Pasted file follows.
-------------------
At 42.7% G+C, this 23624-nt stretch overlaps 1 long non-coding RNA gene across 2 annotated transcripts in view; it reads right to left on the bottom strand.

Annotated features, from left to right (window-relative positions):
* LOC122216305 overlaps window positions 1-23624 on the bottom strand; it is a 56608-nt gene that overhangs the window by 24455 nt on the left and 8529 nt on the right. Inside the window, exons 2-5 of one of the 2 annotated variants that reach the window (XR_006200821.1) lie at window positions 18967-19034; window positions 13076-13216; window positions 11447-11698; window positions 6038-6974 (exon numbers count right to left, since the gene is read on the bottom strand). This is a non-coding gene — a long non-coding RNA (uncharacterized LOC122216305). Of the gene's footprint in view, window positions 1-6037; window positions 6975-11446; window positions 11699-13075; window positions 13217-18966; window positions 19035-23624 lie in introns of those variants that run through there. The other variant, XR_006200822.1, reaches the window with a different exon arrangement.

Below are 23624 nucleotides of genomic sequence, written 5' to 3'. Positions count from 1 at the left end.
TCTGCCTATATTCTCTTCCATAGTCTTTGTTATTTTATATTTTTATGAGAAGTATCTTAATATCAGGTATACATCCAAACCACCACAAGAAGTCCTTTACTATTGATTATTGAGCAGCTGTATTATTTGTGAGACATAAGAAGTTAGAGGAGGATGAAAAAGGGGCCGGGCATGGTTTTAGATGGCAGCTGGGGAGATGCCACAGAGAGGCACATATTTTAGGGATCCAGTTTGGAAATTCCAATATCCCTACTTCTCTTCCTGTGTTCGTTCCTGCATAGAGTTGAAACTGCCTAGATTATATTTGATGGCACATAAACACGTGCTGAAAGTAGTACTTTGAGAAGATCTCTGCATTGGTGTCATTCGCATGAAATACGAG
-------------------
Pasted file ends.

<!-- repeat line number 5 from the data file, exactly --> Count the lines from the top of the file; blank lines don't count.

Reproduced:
TCTGCCTATATTCTCTTCCATAGTCTTTGTTATTTTATATTTTTATGAGAAGTATCTTAATATCAGGTATACATCCAAACCACCACAAGAAGTCCTTTACTATTGATTATTGAGCAGCTGTATTATTTGTGAGACATAAGAAGTTAGAGGAGGATGAAAAAGGGGCCGGGCATGGTTTTAGATGGCAGCTGGGGAGATGCCACAGAGAGGCACATATTTTAGGGATCCAGTTTGGAAATTCCAATATCCCTACTTCTCTTCCTGTGTTCGTTCCTGCATAGAGTTGAAACTGCCTAGATTATATTTGATGGCACATAAACACGTGCTGAAAGTAGTACTTTGAGAAGATCTCTGCATTGGTGTCATTCGCATGAAATACGAG